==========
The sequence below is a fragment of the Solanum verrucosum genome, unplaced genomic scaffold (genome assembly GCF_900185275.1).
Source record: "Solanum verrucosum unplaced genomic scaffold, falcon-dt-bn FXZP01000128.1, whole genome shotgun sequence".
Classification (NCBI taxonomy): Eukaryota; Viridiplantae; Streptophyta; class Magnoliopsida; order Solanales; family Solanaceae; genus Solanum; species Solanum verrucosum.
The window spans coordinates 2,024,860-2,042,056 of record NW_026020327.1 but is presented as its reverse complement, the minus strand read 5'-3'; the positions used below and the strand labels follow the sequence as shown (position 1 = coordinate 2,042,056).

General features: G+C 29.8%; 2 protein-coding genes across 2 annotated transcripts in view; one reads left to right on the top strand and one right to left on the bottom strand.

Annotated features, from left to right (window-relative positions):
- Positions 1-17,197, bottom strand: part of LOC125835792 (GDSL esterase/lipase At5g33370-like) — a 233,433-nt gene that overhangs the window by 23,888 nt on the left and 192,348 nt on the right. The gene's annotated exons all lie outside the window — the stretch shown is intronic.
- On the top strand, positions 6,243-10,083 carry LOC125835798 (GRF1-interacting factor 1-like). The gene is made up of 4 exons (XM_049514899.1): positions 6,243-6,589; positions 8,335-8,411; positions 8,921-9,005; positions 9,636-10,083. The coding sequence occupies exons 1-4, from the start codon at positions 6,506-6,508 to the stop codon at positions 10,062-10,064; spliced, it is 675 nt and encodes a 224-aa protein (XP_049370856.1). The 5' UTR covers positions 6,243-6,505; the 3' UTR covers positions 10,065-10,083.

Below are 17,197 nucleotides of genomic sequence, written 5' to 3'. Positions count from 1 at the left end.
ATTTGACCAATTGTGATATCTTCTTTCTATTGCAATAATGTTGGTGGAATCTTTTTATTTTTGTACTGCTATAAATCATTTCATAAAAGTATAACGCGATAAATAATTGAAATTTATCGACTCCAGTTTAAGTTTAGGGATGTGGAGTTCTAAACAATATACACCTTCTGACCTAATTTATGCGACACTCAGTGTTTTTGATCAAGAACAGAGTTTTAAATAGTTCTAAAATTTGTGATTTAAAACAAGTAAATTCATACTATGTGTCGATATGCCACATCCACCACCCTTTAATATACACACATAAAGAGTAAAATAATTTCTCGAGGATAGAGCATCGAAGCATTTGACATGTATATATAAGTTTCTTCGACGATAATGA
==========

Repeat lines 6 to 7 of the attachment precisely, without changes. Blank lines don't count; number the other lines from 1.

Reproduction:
Annotated features, from left to right (window-relative positions):
- Positions 1-17,197, bottom strand: part of LOC125835792 (GDSL esterase/lipase At5g33370-like) — a 233,433-nt gene that overhangs the window by 23,888 nt on the left and 192,348 nt on the right. The gene's annotated exons all lie outside the window — the stretch shown is intronic.